Ex-Zulu Queen Pleads Guilty In Medicare Fraud Scheme

NEW ORLEANS (AP) — A New Orleans businesswoman who once served as queen of the historic Zulu organization pleaded guilty Friday in federal court in what prosecutors said was a fraud scheme that cost the Medicare program $30 million.

         The U.S. Attorney's Office says Lisa Crinel, 52, entered the guilty plea to charges of conspiracy to commit health care fraud and conspiracy to pay and receive illegal kickbacks. She was among four people pleading guilty in the case.

         Prosecutors alleged that Crinel instructed the staff of Abide Home Care Services not to discharge patients, even when they did not require home health services, and she directed Abide to routinely file falsified diagnoses and medical records to inflate Medicare reimbursements.

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         Sentencing was set for January.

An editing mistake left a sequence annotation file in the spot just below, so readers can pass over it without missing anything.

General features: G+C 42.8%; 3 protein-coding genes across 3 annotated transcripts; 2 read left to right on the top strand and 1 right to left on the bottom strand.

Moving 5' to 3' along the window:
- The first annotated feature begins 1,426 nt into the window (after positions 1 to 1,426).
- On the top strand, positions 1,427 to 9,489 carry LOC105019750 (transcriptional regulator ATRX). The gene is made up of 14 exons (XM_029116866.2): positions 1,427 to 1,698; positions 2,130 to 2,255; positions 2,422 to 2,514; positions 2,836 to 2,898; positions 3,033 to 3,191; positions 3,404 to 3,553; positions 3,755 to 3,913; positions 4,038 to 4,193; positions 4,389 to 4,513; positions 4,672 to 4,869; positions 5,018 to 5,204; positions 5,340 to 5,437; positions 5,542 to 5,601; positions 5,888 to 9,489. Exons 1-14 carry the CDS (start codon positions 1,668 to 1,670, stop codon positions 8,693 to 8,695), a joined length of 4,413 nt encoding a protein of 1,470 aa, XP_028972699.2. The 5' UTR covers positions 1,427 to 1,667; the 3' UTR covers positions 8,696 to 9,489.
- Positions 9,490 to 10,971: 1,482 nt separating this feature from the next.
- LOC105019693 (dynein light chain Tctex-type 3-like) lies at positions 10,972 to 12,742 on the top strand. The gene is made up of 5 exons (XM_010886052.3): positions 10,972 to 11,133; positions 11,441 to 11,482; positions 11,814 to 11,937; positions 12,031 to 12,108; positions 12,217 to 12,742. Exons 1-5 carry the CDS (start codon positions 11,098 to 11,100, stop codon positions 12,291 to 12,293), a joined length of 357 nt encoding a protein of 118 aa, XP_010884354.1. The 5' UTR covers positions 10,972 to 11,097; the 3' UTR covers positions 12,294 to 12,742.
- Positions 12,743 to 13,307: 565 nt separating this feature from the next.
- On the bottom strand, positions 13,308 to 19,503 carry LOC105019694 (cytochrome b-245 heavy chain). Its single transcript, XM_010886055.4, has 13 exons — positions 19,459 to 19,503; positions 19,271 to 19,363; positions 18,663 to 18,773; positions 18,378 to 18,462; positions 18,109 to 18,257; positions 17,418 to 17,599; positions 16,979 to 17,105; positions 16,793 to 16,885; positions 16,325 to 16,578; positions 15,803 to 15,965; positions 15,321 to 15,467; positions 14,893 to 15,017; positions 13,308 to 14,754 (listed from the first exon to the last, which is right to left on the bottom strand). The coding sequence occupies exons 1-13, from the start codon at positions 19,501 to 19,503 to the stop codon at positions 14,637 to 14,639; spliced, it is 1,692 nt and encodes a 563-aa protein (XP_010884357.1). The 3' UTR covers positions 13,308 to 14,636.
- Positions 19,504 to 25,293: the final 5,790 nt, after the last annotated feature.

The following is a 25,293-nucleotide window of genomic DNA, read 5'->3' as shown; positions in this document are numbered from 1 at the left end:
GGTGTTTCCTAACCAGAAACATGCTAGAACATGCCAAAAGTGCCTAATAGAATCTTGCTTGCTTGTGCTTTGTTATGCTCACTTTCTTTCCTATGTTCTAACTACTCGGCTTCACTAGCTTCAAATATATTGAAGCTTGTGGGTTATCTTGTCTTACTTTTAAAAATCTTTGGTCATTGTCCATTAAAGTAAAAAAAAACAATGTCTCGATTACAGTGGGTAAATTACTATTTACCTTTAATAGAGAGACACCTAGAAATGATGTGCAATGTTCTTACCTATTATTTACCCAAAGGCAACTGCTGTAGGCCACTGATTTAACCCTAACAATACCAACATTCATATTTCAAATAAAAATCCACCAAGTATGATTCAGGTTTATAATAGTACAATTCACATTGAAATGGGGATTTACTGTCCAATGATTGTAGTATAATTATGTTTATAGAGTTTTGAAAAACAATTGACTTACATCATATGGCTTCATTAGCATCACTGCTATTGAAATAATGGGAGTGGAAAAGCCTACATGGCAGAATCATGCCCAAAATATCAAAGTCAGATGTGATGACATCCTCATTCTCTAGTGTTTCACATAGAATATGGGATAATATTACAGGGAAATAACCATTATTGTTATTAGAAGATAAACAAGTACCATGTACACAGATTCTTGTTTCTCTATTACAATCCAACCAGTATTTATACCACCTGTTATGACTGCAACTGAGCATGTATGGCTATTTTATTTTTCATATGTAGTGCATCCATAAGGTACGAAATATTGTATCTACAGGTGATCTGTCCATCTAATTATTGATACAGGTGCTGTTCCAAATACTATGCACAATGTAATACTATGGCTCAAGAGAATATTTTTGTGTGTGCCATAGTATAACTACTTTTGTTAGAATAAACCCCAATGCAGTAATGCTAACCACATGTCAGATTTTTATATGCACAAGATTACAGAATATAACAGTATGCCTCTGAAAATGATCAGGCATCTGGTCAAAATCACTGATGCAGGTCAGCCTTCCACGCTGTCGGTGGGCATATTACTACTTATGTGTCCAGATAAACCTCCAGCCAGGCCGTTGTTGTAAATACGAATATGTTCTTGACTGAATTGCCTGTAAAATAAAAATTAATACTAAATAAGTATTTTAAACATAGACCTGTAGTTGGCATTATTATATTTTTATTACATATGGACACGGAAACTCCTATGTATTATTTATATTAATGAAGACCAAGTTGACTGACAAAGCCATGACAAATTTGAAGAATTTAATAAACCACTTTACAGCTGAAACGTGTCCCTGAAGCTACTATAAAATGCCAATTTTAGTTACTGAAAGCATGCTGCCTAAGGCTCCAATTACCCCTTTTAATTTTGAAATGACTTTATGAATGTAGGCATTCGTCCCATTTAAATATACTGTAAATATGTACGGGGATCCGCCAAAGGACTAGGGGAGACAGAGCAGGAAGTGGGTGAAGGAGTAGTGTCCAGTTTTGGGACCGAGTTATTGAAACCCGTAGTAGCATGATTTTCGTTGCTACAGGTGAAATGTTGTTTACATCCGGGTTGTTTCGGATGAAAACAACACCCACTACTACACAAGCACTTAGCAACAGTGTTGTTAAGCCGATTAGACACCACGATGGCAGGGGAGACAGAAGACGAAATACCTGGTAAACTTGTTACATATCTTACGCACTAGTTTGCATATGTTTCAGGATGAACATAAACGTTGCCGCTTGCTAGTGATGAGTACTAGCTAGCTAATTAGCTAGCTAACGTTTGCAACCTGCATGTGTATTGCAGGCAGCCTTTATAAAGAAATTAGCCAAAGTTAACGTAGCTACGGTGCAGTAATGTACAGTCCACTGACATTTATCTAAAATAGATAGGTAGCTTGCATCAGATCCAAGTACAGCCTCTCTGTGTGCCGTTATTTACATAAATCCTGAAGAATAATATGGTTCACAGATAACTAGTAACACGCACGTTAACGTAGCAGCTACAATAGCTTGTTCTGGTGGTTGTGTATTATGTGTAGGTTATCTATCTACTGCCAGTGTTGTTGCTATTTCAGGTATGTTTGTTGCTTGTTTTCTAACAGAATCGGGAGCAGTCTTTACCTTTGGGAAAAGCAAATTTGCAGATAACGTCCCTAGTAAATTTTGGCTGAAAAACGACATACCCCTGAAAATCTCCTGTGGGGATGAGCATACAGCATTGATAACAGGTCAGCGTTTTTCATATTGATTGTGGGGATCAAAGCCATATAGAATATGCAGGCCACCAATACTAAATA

Joining Crinel in pleading guilty Friday was Threasa Adderley, one of several doctors named in the scheme. She faces a charge of conspiracy to pay and receive illegal kickbacks.

         Others involved were registered nurses. Rhonda Maberry, 48, pleaded guilty to conspiracy to commit health care fraud. Sheila Mathieu, 46, pleaded guilty to aiding and abetting the theft of government money or property.

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         A guilty plea also was entered on behalf of Abide.

 

 

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